van Os, J., van der Steen, Y., Islam, M. A., Gülöksüz, S., Rutten, B. P., & Simons, C. J. (2017). Evidence that polygenic risk for psychotic disorder is expressed in the domain of neurodevelopment, emotion regulation and attribution of salience. Psychological Medicine, 47(14), 2421-2437. https://doi.org/10.1017/S0033291717000915
van Os J, et al. Evidence That Polygenic Risk for Psychotic Disorder Is Expressed in the Domain of Neurodevelopment, Emotion Regulation and Attribution of Salience. Psychol Med. 2017;47(14):2421-2437. PubMed PMID: 28436345.
* Article titles in AMA citation format should be in sentence-case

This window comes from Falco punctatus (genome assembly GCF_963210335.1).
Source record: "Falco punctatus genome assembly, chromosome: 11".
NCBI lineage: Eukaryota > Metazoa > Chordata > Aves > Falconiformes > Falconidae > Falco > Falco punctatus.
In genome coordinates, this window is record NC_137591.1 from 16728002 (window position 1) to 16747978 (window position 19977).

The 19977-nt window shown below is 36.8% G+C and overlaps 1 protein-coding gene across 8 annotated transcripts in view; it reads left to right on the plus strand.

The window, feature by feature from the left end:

TY - JOUR T1 - Evidence that polygenic risk for psychotic disorder is expressed in the domain of neurodevelopment, emotion regulation and attribution of salience. AU - van Os,J, AU - van der Steen,Y, AU - Islam,Md A, AU - Gülöksüz,S, AU - Rutten,B P, AU - Simons,C J, AU - ,, Y1 - 2017/04/24/ PY - 2017/4/25/pubmed PY - 2018/5/29/medline PY - 2017/4/25/entrez KW - Depression KW - genetics KW - neurodevelopment KW - schizophrenia SP - 2421 EP - 2437 JF - Psychological medicine JO - Psychol Med VL - 47 IS - 14 N2 - BACKGROUND: The liability-threshold model of psychosis risk predicts stronger phenotypic manifestation of the polygenic risk score (PRS) in the healthy relatives of patients, as compared with healthy comparison subjects. METHODS: First-degree relatives of patients with psychotic disorder (871 siblings and 812 parents) and healthy comparison subjects (n = 523) were interviewed three times in 6 years. Repeated measures of two psychosis phenotypes, the Community Assessment of Psychic Experiences (CAPE; self-report - subscales of positive, negative and depressive symptoms) and the Structured Interview for Schizotypy - Revised (SIS-R; clinical interview - subscales of positive and negative schizotypy), were examined for association with PRS. Interview-based lifetime rate of depressive and manic episodes were also examined, as was association with repeated measures of intelligence quotient (IQ). RESULTS: In the relatives, PRS was associated with CAPE/SIS-R total score (respectively, B = 0.12, 95% CI 0.02-0.22 and B = 0.11, 95% CI 0.02-0.20), the SIS-R positive subscale (B = 0.16, 95% CI 0.04-0.28), the CAPE depression subscale (B = 0.21, 95% CI 0.07-0.34), any lifetime affective episode (OR 3.1, 95% CI 1.04-9.3), but not with IQ (B = -1.8, 95% CI -8.0 to 4.4). In the controls, similar associations were apparent between PRS on the one hand and SIS-R total score, SIS-R positive, SIS-R negative, any lifetime affective episode and, in contrast, lower IQ (B = -8.5, 95% CI -15.5 to -1.6). CONCLUSIONS: In non-ill people, polygenic risk for psychotic disorder is expressed pleiotropically in the domain of neurodevelopment, emotion regulation and attribution of salience. In subjects at elevated genetic risk, emerging expression of neurodevelopmental alterations may create floor effects, obscuring genetic associations. SN - 1469-8978 UR - https://www.unboundmedicine.com/medline/citation/28436345/Evidence_that_polygenic_risk_for_psychotic_disorder_is_expressed_in_the_domain_of_neurodevelopment_emotion_regulation_and_attribution_of_salience_ L2 - https://www.cambridge.org/core/product/identifier/S0033291717000915/type/journal_article DB - PRIME DP - Unbound Medicine ER -